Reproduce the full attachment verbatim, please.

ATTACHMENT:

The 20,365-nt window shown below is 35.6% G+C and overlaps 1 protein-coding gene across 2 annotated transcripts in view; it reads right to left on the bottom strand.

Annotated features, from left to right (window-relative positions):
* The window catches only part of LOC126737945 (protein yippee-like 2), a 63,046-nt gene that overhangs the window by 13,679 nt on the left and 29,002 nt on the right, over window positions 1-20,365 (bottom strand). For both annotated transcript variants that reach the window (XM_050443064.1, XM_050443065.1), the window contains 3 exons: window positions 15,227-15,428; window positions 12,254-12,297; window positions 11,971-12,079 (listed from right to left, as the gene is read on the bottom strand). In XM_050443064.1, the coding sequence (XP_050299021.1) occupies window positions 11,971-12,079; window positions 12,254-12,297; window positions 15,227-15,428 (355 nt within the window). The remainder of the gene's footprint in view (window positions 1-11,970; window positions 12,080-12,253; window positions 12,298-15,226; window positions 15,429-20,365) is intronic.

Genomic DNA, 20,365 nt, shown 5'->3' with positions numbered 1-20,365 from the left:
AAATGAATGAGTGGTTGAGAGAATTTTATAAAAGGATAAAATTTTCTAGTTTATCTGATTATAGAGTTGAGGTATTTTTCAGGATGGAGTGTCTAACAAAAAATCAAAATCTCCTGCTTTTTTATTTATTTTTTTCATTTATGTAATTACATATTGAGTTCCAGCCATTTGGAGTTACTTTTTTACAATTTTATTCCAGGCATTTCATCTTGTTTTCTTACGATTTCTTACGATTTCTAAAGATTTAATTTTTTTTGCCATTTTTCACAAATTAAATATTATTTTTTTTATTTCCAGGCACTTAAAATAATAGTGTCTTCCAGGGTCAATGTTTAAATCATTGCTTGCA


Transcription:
The 20,365-nt window shown below is 35.6% G+C and overlaps 1 protein-coding gene across 2 annotated transcripts in view; it reads right to left on the bottom strand.

Annotated features, from left to right (window-relative positions):
* The window catches only part of LOC126737945 (protein yippee-like 2), a 63,046-nt gene that overhangs the window by 13,679 nt on the left and 29,002 nt on the right, over window positions 1-20,365 (bottom strand). For both annotated transcript variants that reach the window (XM_050443064.1, XM_050443065.1), the window contains 3 exons: window positions 15,227-15,428; window positions 12,254-12,297; window positions 11,971-12,079 (listed from right to left, as the gene is read on the bottom strand). In XM_050443064.1, the coding sequence (XP_050299021.1) occupies window positions 11,971-12,079; window positions 12,254-12,297; window positions 15,227-15,428 (355 nt within the window). The remainder of the gene's footprint in view (window positions 1-11,970; window positions 12,080-12,253; window positions 12,298-15,226; window positions 15,429-20,365) is intronic.

Genomic DNA, 20,365 nt, shown 5'->3' with positions numbered 1-20,365 from the left:
AAATGAATGAGTGGTTGAGAGAATTTTATAAAAGGATAAAATTTTCTAGTTTATCTGATTATAGAGTTGAGGTATTTTTCAGGATGGAGTGTCTAACAAAAAATCAAAATCTCCTGCTTTTTTATTTATTTTTTTCATTTATGTAATTACATATTGAGTTCCAGCCATTTGGAGTTACTTTTTTACAATTTTATTCCAGGCATTTCATCTTGTTTTCTTACGATTTCTTACGATTTCTAAAGATTTAATTTTTTTTGCCATTTTTCACAAATTAAATATTATTTTTTTTATTTCCAGGCACTTAAAATAATAGTGTCTTCCAGGGTCAATGTTTAAATCATTGCTTGCA